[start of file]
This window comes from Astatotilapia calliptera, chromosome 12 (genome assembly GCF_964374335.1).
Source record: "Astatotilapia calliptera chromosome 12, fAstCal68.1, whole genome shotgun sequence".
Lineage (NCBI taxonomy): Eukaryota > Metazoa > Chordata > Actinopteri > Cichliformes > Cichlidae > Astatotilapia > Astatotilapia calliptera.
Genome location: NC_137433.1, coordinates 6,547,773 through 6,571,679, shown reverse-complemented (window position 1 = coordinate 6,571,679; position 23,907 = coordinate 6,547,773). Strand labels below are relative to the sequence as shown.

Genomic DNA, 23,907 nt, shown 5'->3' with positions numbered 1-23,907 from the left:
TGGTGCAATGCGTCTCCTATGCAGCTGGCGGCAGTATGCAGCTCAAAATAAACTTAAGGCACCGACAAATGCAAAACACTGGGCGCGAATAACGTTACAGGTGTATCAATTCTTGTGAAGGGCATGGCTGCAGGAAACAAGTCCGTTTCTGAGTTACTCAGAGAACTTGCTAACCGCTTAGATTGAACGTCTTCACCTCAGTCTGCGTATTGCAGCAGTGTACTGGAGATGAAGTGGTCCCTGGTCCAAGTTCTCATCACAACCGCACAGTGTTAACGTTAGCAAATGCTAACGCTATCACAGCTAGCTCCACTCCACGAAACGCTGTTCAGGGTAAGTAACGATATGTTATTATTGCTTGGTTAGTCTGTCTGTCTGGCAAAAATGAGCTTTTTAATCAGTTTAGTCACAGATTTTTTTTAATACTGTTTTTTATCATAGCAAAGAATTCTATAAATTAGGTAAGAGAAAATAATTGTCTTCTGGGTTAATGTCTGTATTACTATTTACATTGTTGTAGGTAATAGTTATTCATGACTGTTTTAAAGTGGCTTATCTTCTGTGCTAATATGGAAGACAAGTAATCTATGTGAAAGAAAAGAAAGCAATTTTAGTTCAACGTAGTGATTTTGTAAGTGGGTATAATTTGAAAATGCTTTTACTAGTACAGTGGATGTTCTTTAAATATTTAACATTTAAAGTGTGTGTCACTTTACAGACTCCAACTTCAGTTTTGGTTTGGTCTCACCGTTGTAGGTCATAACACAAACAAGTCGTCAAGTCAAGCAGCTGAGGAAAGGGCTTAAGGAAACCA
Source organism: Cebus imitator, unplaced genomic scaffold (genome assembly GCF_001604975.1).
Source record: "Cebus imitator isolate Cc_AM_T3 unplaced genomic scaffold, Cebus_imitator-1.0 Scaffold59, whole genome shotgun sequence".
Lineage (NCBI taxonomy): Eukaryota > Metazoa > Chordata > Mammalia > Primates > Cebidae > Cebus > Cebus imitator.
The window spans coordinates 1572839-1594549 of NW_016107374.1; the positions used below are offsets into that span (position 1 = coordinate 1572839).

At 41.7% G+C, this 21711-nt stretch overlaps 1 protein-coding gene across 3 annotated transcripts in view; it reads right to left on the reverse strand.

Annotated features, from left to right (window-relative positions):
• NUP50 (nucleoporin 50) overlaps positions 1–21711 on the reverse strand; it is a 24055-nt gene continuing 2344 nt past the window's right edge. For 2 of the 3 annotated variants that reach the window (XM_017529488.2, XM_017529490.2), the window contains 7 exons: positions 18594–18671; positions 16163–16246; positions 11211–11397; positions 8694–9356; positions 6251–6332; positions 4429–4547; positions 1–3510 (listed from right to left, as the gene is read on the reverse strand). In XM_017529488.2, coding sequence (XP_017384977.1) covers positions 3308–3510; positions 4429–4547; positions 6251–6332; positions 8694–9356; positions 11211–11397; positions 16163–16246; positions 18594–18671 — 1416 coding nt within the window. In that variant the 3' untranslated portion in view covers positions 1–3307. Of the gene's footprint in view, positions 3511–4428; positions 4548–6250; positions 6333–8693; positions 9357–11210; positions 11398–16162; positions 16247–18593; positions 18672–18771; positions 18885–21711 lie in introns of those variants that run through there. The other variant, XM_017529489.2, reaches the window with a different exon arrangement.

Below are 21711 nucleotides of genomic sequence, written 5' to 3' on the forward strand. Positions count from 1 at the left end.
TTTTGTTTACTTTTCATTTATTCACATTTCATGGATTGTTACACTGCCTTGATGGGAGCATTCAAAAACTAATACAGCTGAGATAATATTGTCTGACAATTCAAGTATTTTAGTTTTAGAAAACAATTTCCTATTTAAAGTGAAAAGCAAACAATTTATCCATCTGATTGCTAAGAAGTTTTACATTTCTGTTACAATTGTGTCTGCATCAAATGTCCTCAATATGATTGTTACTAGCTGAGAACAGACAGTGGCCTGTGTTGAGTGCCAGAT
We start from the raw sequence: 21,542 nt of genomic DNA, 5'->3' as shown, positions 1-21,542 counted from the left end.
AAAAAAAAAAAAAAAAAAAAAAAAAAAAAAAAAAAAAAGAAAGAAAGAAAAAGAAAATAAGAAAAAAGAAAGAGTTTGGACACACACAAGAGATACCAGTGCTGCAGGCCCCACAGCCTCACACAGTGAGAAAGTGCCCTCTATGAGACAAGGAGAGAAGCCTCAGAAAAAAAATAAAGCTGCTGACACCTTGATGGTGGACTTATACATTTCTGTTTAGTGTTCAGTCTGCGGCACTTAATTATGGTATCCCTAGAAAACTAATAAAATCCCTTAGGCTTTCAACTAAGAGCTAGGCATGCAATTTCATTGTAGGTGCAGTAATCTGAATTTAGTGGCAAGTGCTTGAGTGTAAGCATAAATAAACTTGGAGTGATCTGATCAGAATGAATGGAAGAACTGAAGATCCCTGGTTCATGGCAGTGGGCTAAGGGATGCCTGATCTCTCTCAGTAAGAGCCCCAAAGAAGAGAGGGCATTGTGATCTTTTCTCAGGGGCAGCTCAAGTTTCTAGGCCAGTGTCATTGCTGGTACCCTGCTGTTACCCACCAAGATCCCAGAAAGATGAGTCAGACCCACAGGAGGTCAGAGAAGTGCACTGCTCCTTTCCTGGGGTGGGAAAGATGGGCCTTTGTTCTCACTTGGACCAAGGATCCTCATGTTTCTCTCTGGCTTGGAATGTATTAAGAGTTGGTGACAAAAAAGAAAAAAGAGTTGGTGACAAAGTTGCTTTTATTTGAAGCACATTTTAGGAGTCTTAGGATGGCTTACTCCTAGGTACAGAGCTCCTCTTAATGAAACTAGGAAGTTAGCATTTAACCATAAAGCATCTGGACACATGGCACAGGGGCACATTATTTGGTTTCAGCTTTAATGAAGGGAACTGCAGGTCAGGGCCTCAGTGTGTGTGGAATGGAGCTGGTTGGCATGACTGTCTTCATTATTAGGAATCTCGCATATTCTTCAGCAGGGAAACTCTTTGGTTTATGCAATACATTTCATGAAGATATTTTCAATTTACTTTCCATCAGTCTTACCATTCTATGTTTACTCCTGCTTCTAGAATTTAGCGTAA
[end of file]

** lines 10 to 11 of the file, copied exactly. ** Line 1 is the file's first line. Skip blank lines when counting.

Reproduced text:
The window spans coordinates 1572839-1594549 of NW_016107374.1; the positions used below are offsets into that span (position 1 = coordinate 1572839).

At 41.7% G+C, this 21711-nt stretch overlaps 1 protein-coding gene across 3 annotated transcripts in view; it reads right to left on the reverse strand.